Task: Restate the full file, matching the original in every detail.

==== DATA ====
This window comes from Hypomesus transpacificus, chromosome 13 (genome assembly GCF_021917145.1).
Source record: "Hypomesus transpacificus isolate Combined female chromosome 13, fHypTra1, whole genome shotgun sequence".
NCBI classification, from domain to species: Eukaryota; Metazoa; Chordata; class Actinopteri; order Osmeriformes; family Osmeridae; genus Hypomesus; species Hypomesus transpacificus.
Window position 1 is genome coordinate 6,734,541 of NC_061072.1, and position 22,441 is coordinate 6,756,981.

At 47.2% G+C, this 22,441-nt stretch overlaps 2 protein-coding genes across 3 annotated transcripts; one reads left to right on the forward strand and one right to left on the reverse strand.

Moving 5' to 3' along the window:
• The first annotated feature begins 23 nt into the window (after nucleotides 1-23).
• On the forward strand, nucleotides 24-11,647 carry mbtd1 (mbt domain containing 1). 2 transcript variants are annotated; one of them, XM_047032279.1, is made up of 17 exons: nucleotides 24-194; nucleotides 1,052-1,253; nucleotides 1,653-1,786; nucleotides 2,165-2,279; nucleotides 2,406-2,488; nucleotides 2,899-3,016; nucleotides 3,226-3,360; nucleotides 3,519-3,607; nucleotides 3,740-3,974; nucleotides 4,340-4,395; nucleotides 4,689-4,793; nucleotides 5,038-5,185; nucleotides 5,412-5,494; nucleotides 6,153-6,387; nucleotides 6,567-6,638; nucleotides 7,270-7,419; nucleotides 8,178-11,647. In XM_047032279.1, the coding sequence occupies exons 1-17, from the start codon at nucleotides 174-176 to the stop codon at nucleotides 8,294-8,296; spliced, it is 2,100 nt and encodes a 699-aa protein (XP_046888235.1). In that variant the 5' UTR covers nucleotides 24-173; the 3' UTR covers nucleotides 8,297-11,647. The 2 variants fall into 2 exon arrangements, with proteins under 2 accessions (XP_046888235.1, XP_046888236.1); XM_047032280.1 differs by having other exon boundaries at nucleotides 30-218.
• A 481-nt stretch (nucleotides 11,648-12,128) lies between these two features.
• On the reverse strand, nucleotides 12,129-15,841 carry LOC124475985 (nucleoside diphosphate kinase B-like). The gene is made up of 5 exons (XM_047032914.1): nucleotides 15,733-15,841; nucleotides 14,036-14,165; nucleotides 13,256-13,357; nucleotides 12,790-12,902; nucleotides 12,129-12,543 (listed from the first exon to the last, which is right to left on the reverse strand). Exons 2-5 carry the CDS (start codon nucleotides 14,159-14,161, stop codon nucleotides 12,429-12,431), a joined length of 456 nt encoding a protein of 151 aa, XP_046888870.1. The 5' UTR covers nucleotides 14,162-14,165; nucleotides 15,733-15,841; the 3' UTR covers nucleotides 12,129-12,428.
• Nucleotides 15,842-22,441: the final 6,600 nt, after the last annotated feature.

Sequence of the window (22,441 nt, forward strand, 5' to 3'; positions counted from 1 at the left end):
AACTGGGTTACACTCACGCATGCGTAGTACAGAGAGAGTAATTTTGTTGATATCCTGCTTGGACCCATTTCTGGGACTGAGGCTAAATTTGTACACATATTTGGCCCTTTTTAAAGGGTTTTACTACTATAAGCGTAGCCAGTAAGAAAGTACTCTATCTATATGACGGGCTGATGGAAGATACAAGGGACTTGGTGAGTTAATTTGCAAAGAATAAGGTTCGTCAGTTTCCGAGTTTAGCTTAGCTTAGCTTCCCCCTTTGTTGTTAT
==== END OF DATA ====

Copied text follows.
This window comes from Hypomesus transpacificus, chromosome 13 (genome assembly GCF_021917145.1).
Source record: "Hypomesus transpacificus isolate Combined female chromosome 13, fHypTra1, whole genome shotgun sequence".
NCBI classification, from domain to species: Eukaryota; Metazoa; Chordata; class Actinopteri; order Osmeriformes; family Osmeridae; genus Hypomesus; species Hypomesus transpacificus.
Window position 1 is genome coordinate 6,734,541 of NC_061072.1, and position 22,441 is coordinate 6,756,981.

At 47.2% G+C, this 22,441-nt stretch overlaps 2 protein-coding genes across 3 annotated transcripts; one reads left to right on the forward strand and one right to left on the reverse strand.

Moving 5' to 3' along the window:
• The first annotated feature begins 23 nt into the window (after nucleotides 1-23).
• On the forward strand, nucleotides 24-11,647 carry mbtd1 (mbt domain containing 1). 2 transcript variants are annotated; one of them, XM_047032279.1, is made up of 17 exons: nucleotides 24-194; nucleotides 1,052-1,253; nucleotides 1,653-1,786; nucleotides 2,165-2,279; nucleotides 2,406-2,488; nucleotides 2,899-3,016; nucleotides 3,226-3,360; nucleotides 3,519-3,607; nucleotides 3,740-3,974; nucleotides 4,340-4,395; nucleotides 4,689-4,793; nucleotides 5,038-5,185; nucleotides 5,412-5,494; nucleotides 6,153-6,387; nucleotides 6,567-6,638; nucleotides 7,270-7,419; nucleotides 8,178-11,647. In XM_047032279.1, the coding sequence occupies exons 1-17, from the start codon at nucleotides 174-176 to the stop codon at nucleotides 8,294-8,296; spliced, it is 2,100 nt and encodes a 699-aa protein (XP_046888235.1). In that variant the 5' UTR covers nucleotides 24-173; the 3' UTR covers nucleotides 8,297-11,647. The 2 variants fall into 2 exon arrangements, with proteins under 2 accessions (XP_046888235.1, XP_046888236.1); XM_047032280.1 differs by having other exon boundaries at nucleotides 30-218.
• A 481-nt stretch (nucleotides 11,648-12,128) lies between these two features.
• On the reverse strand, nucleotides 12,129-15,841 carry LOC124475985 (nucleoside diphosphate kinase B-like). The gene is made up of 5 exons (XM_047032914.1): nucleotides 15,733-15,841; nucleotides 14,036-14,165; nucleotides 13,256-13,357; nucleotides 12,790-12,902; nucleotides 12,129-12,543 (listed from the first exon to the last, which is right to left on the reverse strand). Exons 2-5 carry the CDS (start codon nucleotides 14,159-14,161, stop codon nucleotides 12,429-12,431), a joined length of 456 nt encoding a protein of 151 aa, XP_046888870.1. The 5' UTR covers nucleotides 14,162-14,165; nucleotides 15,733-15,841; the 3' UTR covers nucleotides 12,129-12,428.
• Nucleotides 15,842-22,441: the final 6,600 nt, after the last annotated feature.

Sequence of the window (22,441 nt, forward strand, 5' to 3'; positions counted from 1 at the left end):
AACTGGGTTACACTCACGCATGCGTAGTACAGAGAGAGTAATTTTGTTGATATCCTGCTTGGACCCATTTCTGGGACTGAGGCTAAATTTGTACACATATTTGGCCCTTTTTAAAGGGTTTTACTACTATAAGCGTAGCCAGTAAGAAAGTACTCTATCTATATGACGGGCTGATGGAAGATACAAGGGACTTGGTGAGTTAATTTGCAAAGAATAAGGTTCGTCAGTTTCCGAGTTTAGCTTAGCTTAGCTTCCCCCTTTGTTGTTAT